Today was marshmallow lab day! I have been impatiently awaiting this lab because it seems like so much fun! I had certain expectations that were mostly met, but let’s talk about the realization that I made first…
When I watch my daughter try to do something and struggle to do it, she doesn’t give up. She will keep trying over, and over, and over again. Sometimes, I try to help her and she gets mad at me. She wants to do it herself. In the classroom, I see this same kind of scenario…except that my students often quit.
So I asked myself, why is it that my one and half year old daughter does not quit yet my 12 and 13 year old students do? What happened to their confidence, their perseverance? Don’t get me wrong, some of them are stubborn and will keep trying no matter what. However, a large number will not… This is troublesome.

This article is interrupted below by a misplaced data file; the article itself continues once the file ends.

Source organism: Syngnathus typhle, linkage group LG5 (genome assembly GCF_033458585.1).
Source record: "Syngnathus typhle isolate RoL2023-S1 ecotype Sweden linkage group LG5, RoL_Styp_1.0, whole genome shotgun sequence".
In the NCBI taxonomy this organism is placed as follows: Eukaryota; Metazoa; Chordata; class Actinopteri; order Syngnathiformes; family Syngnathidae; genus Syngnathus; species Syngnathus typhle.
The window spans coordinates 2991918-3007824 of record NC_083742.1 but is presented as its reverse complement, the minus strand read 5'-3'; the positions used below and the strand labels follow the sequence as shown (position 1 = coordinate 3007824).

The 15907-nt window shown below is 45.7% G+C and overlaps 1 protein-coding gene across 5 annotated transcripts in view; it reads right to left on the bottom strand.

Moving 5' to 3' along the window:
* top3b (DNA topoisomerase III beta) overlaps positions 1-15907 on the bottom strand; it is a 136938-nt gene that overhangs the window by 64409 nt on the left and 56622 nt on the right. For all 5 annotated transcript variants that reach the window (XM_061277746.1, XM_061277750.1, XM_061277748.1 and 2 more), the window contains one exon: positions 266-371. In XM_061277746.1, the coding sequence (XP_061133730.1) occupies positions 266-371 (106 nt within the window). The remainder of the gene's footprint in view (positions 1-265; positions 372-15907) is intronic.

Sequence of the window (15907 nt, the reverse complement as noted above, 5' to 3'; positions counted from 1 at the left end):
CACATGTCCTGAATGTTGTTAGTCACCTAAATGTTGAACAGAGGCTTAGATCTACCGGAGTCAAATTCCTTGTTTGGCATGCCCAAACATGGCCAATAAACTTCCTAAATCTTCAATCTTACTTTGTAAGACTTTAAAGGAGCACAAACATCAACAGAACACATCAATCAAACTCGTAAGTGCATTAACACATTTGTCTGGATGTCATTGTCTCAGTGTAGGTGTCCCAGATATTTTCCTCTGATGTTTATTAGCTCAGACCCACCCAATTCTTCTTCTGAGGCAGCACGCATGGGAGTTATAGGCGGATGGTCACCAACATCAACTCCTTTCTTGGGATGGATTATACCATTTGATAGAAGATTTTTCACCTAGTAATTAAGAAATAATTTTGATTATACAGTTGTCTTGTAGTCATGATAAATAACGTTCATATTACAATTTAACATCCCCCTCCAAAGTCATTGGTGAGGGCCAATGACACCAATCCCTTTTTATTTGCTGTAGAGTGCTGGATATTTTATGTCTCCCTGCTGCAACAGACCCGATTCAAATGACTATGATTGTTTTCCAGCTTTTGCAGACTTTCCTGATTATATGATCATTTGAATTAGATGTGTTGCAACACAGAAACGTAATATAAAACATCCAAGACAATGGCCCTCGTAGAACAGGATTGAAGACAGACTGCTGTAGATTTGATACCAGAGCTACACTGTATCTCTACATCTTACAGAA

I expected every student to love this lab in some way — and that was not accurate. Some students became so frustrated that their marshmallow tower wasn’t staying up that they quit. Why? I had many of them say they couldn’t do it or that they were stupid. This hurt. Each of them is far from being stupid. They have unique talents and they are bright in their own ways! I tried to reassure this, but somewhere along the line of their development, this light and confidence was extinguished and it is so hard to reignite that flame.
However, towards the end of the day, I begin working with some students…helping hold their towers as they made adjustments. I tried to show them that with a little work, confidence, and GRIT that they could do anything they set their minds to. The difference that made was astonishing! The power of grit is no joke. As teachers and mentors, instilling grit is a part of our job if students don’t already have it. It will be something that I watch out for in my classroom so that I don’t marsh my students’ mellows.